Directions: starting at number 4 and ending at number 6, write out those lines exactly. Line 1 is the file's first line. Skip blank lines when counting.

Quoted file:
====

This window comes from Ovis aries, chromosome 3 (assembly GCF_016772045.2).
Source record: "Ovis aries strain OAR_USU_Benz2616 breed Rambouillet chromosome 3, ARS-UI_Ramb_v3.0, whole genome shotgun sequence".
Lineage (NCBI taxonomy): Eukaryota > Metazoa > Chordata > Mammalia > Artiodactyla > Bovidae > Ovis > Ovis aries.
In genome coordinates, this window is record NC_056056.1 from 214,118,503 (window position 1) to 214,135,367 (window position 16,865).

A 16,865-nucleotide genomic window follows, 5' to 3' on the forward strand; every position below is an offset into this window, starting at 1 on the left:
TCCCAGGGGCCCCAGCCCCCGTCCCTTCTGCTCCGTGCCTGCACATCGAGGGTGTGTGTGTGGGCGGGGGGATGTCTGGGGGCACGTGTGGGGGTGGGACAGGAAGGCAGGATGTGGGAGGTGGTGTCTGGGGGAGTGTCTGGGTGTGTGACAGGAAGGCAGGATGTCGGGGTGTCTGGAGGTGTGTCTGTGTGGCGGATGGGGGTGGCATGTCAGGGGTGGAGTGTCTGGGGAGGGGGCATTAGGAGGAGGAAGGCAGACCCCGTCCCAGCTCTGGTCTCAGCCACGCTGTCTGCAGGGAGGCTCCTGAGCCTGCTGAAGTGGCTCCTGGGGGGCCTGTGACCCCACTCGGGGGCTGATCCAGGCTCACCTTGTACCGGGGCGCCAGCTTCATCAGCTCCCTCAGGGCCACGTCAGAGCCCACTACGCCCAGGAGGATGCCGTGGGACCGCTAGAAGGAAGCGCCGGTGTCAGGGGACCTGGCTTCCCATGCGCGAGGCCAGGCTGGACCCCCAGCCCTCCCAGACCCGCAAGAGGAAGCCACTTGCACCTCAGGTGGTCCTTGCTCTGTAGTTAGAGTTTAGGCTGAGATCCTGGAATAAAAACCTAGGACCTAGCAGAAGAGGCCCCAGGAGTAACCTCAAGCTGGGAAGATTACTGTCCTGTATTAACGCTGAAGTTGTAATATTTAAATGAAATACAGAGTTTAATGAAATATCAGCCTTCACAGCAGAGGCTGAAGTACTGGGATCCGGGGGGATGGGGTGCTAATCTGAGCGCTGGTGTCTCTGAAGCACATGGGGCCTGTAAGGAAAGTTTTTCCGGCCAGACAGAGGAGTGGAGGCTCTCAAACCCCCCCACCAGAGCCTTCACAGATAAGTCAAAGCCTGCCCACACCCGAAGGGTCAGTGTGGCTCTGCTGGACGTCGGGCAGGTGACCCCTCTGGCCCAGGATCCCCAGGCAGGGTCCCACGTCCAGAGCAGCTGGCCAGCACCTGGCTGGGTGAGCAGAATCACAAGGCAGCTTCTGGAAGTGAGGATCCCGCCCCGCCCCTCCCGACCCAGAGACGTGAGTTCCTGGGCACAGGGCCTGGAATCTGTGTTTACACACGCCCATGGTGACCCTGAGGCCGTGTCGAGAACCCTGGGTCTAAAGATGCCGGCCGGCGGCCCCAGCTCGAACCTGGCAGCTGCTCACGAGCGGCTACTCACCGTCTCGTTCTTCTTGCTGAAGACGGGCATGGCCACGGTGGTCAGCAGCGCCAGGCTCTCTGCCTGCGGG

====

In genome coordinates, this window is record NC_056056.1 from 214,118,503 (window position 1) to 214,135,367 (window position 16,865).

A 16,865-nucleotide genomic window follows, 5' to 3' on the forward strand; every position below is an offset into this window, starting at 1 on the left:
TCCCAGGGGCCCCAGCCCCCGTCCCTTCTGCTCCGTGCCTGCACATCGAGGGTGTGTGTGTGGGCGGGGGGATGTCTGGGGGCACGTGTGGGGGTGGGACAGGAAGGCAGGATGTGGGAGGTGGTGTCTGGGGGAGTGTCTGGGTGTGTGACAGGAAGGCAGGATGTCGGGGTGTCTGGAGGTGTGTCTGTGTGGCGGATGGGGGTGGCATGTCAGGGGTGGAGTGTCTGGGGAGGGGGCATTAGGAGGAGGAAGGCAGACCCCGTCCCAGCTCTGGTCTCAGCCACGCTGTCTGCAGGGAGGCTCCTGAGCCTGCTGAAGTGGCTCCTGGGGGGCCTGTGACCCCACTCGGGGGCTGATCCAGGCTCACCTTGTACCGGGGCGCCAGCTTCATCAGCTCCCTCAGGGCCACGTCAGAGCCCACTACGCCCAGGAGGATGCCGTGGGACCGCTAGAAGGAAGCGCCGGTGTCAGGGGACCTGGCTTCCCATGCGCGAGGCCAGGCTGGACCCCCAGCCCTCCCAGACCCGCAAGAGGAAGCCACTTGCACCTCAGGTGGTCCTTGCTCTGTAGTTAGAGTTTAGGCTGAGATCCTGGAATAAAAACCTAGGACCTAGCAGAAGAGGCCCCAGGAGTAACCTCAAGCTGGGAAGATTACTGTCCTGTATTAACGCTGAAGTTGTAATATTTAAATGAAATACAGAGTTTAATGAAATATCAGCCTTCACAGCAGAGGCTGAAGTACTGGGATCCGGGGGGATGGGGTGCTAATCTGAGCGCTGGTGTCTCTGAAGCACATGGGGCCTGTAAGGAAAGTTTTTCCGGCCAGACAGAGGAGTGGAGGCTCTCAAACCCCCCCACCAGAGCCTTCACAGATAAGTCAAAGCCTGCCCACACCCGAAGGGTCAGTGTGGCTCTGCTGGACGTCGGGCAGGTGACCCCTCTGGCCCAGGATCCCCAGGCAGGGTCCCACGTCCAGAGCAGCTGGCCAGCACCTGGCTGGGTGAGCAGAATCACAAGGCAGCTTCTGGAAGTGAGGATCCCGCCCCGCCCCTCCCGACCCAGAGACGTGAGTTCCTGGGCACAGGGCCTGGAATCTGTGTTTACACACGCCCATGGTGACCCTGAGGCCGTGTCGAGAACCCTGGGTCTAAAGATGCCGGCCGGCGGCCCCAGCTCGAACCTGGCAGCTGCTCACGAGCGGCTACTCACCGTCTCGTTCTTCTTGCTGAAGACGGGCATGGCCACGGTGGTCAGCAGCGCCAGGCTCTCTGCCTGCGGG